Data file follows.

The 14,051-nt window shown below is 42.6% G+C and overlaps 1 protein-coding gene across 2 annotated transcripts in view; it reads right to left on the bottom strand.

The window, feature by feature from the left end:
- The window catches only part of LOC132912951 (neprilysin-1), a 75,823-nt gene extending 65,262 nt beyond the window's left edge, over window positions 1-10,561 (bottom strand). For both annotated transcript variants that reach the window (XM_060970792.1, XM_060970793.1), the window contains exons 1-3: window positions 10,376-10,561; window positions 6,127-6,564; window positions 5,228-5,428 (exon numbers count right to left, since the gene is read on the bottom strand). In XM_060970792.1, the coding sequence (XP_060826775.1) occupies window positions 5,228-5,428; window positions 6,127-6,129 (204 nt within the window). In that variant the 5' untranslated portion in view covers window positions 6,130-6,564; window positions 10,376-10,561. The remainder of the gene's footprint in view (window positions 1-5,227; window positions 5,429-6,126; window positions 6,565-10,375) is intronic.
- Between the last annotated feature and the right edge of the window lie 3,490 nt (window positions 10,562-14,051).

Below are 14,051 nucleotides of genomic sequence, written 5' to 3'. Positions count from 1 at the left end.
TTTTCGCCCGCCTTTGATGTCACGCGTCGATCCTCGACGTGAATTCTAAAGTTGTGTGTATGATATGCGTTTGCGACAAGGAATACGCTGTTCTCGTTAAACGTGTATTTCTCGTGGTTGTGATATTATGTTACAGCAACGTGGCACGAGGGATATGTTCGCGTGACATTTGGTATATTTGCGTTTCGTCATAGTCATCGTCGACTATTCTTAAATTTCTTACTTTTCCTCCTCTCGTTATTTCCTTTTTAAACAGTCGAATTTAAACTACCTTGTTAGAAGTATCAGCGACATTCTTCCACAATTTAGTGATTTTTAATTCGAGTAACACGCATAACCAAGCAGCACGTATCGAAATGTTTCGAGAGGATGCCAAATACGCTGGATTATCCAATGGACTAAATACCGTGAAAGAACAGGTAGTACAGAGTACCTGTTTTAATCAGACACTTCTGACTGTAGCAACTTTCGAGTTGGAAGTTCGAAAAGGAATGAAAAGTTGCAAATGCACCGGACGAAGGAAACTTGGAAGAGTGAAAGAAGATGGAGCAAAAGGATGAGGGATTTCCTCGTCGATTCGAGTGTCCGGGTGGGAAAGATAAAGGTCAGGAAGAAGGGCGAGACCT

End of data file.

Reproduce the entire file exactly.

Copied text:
The 14,051-nt window shown below is 42.6% G+C and overlaps 1 protein-coding gene across 2 annotated transcripts in view; it reads right to left on the bottom strand.

The window, feature by feature from the left end:
- The window catches only part of LOC132912951 (neprilysin-1), a 75,823-nt gene extending 65,262 nt beyond the window's left edge, over window positions 1-10,561 (bottom strand). For both annotated transcript variants that reach the window (XM_060970792.1, XM_060970793.1), the window contains exons 1-3: window positions 10,376-10,561; window positions 6,127-6,564; window positions 5,228-5,428 (exon numbers count right to left, since the gene is read on the bottom strand). In XM_060970792.1, the coding sequence (XP_060826775.1) occupies window positions 5,228-5,428; window positions 6,127-6,129 (204 nt within the window). In that variant the 5' untranslated portion in view covers window positions 6,130-6,564; window positions 10,376-10,561. The remainder of the gene's footprint in view (window positions 1-5,227; window positions 5,429-6,126; window positions 6,565-10,375) is intronic.
- Between the last annotated feature and the right edge of the window lie 3,490 nt (window positions 10,562-14,051).

Below are 14,051 nucleotides of genomic sequence, written 5' to 3'. Positions count from 1 at the left end.
TTTTCGCCCGCCTTTGATGTCACGCGTCGATCCTCGACGTGAATTCTAAAGTTGTGTGTATGATATGCGTTTGCGACAAGGAATACGCTGTTCTCGTTAAACGTGTATTTCTCGTGGTTGTGATATTATGTTACAGCAACGTGGCACGAGGGATATGTTCGCGTGACATTTGGTATATTTGCGTTTCGTCATAGTCATCGTCGACTATTCTTAAATTTCTTACTTTTCCTCCTCTCGTTATTTCCTTTTTAAACAGTCGAATTTAAACTACCTTGTTAGAAGTATCAGCGACATTCTTCCACAATTTAGTGATTTTTAATTCGAGTAACACGCATAACCAAGCAGCACGTATCGAAATGTTTCGAGAGGATGCCAAATACGCTGGATTATCCAATGGACTAAATACCGTGAAAGAACAGGTAGTACAGAGTACCTGTTTTAATCAGACACTTCTGACTGTAGCAACTTTCGAGTTGGAAGTTCGAAAAGGAATGAAAAGTTGCAAATGCACCGGACGAAGGAAACTTGGAAGAGTGAAAGAAGATGGAGCAAAAGGATGAGGGATTTCCTCGTCGATTCGAGTGTCCGGGTGGGAAAGATAAAGGTCAGGAAGAAGGGCGAGACCT